As the paradigmatic act of redemption, the Israelite exodus from Egypt is one of the most important events and themes of the Jewish and Christian Scriptures. While its historicity has been accepted throughout Western history, this has been questioned and even denied in the modern period. Other than the Bible itself, then, what evidence exists for the exodus?
At the outset, it is important to note that there is no direct extrabiblical evidence for the exodus. Given the geological nature of the Egyptian East Delta, however, this should not come as a surprise. According to K. A. Kitchen, a prominent Egyptologist and biblical scholar, the Delta is an annually flooded “alluvial fan of mud” that does not preserve artifacts, documents, or even stone structures very well. In addition, “as pharaohs never monumentalize defeats on temple walls, no record of the successful exit of a large bunch of foreign slaves (with the loss of a full chariot squadron) would ever have been memorialized by any king, in temples in the Delta or anywhere else.” Still, multiple extant sources indirectly support at least the plausibility of the biblical account.
First among these, Egyptian documents such as Papyrus Anastasi VI lend credence to the notion of a Hebrew entrance into Egypt. Dating to c. 1200 BCE, this text not only shows that Bedouins from southern Transjordan migrated to Egypt in times of famine; it also shows that Egypt was able to control its borders during the thirteenth century. However, earlier texts, such as the Instruction for Merikare and the Prophecies of Neferti, imply an ability to control the borders during the Middle (2106–1786 BCE) and New Kingdoms (c. 1550–1200 BCE), but not during the Second Intermediate Period (1786–1550 BCE), when central authority had broken down and border forts had been abandoned by the military.
Second, Papyrus Anastasi V (19:2—20:6), which dates to the twelfth century BCE, reveals that Semitic peoples sometimes in fact did escape from Egypt. This document describes two laborers fleeing from Egypt through northern Sinai. According to Egyptologist James P. Allen, “Although the fugitives are described only as ‘workers,’ their route suggests they were Asiatics [i.e., Semitic-speaking people from western Asia] rather than Egyptians, attempting to escape to Canaanite territory.”
Third, several known sites or areas in the Nile Delta from the thirteenth century BCE and later can be identified with the place names of the exodus narrative. Thus, biblical “Rameses” and “Pithom,” both mentioned in Exodus 1:11, have been identified with Tell el-Dabʿa/Qantir and Tell el-Retabeh, respectively. “Succoth” corresponds to Egyptian “Tjeku.” “Etham,” “Pi-Hahiroth,” “Migdol,” and “Baal-Zephon,” on the other hand, are as of yet unknown. Still, there are linguistic and geographical reasons to place Etham at the end of the Wadi Tumilat, just before the Sinai wilderness. Likewise, based on a comparison of Papyrus Anastasi III and the Onomastica of Amenemope, there is reason to identify Pi-Hahiroth, Migdol, and Baal-Zephon in the area south of Tjaru (Sile), near Sety’s tower. For similar reasons, yam suf (Reed Sea) can be identified with the now desiccated Ballah Lake. Finally, avoidance of “the way of the land of the Philistines” (the northern route into Canaan) in Exodus 13:17 reflects a knowledge of New Kingdom military realities related to Tjaru (Sile). This particular site served as a military outpost along Egypt’s northeastern frontier and has been identified with Hebua I, while the major fort of the region has been identified with Hebua II.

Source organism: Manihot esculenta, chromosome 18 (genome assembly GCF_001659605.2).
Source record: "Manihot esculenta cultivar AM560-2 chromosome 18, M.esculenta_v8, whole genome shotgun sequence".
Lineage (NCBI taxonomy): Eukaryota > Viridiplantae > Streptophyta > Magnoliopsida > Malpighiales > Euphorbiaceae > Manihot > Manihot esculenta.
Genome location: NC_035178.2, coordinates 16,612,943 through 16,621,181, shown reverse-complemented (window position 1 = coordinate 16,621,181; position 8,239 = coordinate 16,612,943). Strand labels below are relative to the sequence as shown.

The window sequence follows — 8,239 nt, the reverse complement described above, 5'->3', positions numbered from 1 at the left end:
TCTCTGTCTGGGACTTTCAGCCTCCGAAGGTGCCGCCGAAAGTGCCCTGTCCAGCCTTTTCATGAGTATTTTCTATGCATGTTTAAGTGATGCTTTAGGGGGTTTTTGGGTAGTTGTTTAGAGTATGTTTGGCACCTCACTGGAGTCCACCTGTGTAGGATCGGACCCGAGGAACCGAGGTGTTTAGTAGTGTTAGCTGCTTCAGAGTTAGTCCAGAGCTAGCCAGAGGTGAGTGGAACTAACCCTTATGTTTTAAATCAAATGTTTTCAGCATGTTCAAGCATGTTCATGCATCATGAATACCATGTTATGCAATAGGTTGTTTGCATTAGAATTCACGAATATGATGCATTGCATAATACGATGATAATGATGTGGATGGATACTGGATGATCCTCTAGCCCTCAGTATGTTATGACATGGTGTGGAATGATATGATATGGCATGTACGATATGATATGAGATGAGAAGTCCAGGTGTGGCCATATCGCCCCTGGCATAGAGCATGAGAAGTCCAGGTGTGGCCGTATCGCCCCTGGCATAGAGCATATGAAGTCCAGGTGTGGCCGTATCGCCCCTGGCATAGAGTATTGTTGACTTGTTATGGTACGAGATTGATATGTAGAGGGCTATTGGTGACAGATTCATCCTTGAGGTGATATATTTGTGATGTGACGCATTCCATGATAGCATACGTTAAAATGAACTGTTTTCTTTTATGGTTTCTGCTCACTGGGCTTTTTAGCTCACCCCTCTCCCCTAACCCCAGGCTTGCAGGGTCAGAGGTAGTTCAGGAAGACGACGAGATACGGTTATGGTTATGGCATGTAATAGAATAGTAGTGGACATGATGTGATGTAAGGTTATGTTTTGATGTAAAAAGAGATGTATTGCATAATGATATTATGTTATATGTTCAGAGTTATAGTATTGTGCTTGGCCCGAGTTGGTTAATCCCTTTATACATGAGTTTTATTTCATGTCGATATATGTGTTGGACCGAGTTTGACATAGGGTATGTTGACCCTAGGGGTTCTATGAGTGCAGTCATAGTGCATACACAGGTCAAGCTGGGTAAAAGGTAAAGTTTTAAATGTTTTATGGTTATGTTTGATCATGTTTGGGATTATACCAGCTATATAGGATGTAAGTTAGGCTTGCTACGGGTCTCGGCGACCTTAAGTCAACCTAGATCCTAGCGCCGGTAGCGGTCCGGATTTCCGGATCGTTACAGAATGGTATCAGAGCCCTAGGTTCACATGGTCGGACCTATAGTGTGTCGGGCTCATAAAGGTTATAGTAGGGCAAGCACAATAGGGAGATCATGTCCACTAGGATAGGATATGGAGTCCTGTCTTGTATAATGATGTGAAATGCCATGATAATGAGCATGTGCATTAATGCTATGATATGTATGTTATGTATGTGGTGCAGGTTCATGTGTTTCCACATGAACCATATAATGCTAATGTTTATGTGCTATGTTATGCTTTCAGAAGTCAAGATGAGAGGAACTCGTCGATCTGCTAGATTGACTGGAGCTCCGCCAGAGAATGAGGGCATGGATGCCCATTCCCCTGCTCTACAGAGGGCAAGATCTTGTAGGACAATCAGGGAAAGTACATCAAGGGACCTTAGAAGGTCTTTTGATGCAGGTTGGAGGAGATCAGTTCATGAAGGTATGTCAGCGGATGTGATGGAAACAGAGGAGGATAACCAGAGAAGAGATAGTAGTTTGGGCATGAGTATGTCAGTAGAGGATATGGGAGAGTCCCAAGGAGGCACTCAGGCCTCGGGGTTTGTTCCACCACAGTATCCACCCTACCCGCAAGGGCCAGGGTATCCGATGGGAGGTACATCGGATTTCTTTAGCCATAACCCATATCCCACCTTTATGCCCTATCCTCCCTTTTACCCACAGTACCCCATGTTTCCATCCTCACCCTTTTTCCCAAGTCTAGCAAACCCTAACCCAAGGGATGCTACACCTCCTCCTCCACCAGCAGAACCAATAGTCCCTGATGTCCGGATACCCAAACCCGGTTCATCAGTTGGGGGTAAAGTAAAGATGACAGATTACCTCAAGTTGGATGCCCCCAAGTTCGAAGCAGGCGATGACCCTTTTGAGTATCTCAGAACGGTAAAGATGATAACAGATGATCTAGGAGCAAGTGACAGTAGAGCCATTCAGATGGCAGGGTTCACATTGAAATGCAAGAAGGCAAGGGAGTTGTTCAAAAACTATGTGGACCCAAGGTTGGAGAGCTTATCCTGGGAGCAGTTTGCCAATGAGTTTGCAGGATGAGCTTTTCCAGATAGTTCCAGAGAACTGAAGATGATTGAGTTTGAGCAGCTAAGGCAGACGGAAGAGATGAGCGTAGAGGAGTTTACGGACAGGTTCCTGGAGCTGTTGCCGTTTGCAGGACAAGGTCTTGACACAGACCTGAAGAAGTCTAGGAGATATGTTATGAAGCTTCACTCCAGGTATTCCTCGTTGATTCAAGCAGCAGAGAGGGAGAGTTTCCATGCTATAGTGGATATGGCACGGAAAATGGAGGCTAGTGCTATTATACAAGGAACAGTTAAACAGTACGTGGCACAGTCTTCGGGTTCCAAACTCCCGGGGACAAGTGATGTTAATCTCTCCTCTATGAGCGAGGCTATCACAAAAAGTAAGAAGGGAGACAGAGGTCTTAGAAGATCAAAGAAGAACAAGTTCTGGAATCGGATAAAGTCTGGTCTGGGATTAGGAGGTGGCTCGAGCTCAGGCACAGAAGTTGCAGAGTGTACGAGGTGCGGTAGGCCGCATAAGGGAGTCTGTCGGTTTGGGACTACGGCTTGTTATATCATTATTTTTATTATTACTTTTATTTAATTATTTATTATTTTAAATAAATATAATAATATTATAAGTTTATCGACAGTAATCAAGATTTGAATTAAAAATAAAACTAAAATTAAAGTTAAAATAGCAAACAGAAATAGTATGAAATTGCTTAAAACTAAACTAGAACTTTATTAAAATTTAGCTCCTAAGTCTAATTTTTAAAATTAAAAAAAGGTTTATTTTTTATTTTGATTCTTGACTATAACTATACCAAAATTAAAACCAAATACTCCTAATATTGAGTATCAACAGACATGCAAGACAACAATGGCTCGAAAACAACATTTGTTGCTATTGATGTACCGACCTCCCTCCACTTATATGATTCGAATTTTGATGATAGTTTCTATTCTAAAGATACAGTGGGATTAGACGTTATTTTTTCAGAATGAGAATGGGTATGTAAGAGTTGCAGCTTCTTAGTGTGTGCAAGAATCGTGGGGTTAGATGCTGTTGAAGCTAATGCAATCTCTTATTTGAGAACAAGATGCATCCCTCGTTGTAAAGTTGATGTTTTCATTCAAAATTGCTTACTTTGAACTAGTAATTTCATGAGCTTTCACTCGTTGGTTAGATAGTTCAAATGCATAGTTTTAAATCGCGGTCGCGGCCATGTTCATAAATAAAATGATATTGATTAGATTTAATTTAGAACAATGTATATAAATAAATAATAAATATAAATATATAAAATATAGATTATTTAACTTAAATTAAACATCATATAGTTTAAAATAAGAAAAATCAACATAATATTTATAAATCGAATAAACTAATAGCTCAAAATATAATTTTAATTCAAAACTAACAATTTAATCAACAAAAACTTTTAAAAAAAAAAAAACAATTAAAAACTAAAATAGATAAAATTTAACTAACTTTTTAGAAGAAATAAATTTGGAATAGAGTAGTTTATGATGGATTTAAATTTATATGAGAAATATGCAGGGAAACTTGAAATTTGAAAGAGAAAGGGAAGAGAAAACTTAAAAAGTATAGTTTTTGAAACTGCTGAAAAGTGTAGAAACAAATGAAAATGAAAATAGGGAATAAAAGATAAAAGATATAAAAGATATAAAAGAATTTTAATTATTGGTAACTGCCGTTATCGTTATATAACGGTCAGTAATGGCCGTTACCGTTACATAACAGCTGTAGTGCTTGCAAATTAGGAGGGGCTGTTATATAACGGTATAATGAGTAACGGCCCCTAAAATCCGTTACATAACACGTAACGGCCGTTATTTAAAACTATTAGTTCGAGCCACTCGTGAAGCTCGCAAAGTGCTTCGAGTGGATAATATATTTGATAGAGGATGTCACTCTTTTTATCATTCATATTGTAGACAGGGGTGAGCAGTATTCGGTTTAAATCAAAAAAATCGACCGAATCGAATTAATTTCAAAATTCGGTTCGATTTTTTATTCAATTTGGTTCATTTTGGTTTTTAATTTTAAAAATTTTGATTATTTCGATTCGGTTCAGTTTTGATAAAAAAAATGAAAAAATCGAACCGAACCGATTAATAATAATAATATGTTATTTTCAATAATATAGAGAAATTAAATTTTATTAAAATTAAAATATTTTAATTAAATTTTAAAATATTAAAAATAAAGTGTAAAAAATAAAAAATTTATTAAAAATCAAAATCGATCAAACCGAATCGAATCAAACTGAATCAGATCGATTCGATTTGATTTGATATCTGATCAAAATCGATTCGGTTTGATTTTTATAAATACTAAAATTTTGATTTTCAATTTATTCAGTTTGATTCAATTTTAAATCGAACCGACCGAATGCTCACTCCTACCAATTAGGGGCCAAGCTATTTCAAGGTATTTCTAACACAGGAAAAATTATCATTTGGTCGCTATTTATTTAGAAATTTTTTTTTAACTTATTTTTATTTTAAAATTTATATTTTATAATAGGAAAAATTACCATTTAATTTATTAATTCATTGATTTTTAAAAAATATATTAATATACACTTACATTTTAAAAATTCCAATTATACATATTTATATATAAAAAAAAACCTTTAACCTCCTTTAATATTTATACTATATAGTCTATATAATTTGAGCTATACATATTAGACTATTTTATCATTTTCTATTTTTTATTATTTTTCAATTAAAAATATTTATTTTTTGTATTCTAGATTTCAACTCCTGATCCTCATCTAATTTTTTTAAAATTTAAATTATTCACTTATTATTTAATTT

Finally, even though the Merneptah Stele (c. 1209 BCE) better fits a discussion of the emergence of Israel in Canaan, it is also important here because it suggests a late date for the exodus. If the Israelites did in fact escape from Egypt, this inscription would place the events in the early to mid-thirteenth century BCE, not the fifteenth century BCE as in the early-date hypothesis. This is because, as is well known, the reference to “Israel” is marked by the determinative for an ethnic group, not for a geographic region or city—as are the references to “Ashkelon,” “Gezer,” and “Yanoʿam.” Had Israel emerged in Canaan hundreds of years earlier, the latter likely would have been applied to “Israel” as well. At this time, however, Israel did not appear to have been viewed as a centralized nation-state.
In light of this brief survey, it is entirely reasonable to accept the historicity of the exodus event. In short, the sources discussed in this post uphold the plausibility of Israel’s entrance into and presence in Egypt, the exodus itself, and the emergence of Israel in Canaan in the mid- to late thirteenth century BCE.
 K. A. Kitchen, On the Reliability of the Old Testament (Grand Rapids: Eerdmans, 2003), 246.
 Ibid. (emphasis original).
 The contents of this paragraph are summarized from James K. Hoffmeier, “The Exodus and Wilderness Narratives,” in Ancient Israel’s History: An Introduction to Issues and Sources, ed. Bill T. Arnold and Richard S. Hess (Grand Rapids: Baker Academic, 2014), 49–55.
 James P. Allen, “A Report of Escaped Laborers,” in The Context of Scripture, ed. William W. Hallo (Leiden: Brill, 2003) 3:16.
 Again, the following is a summary of Hoffmeier, “Exodus and Wilderness Narratives,” 59–80.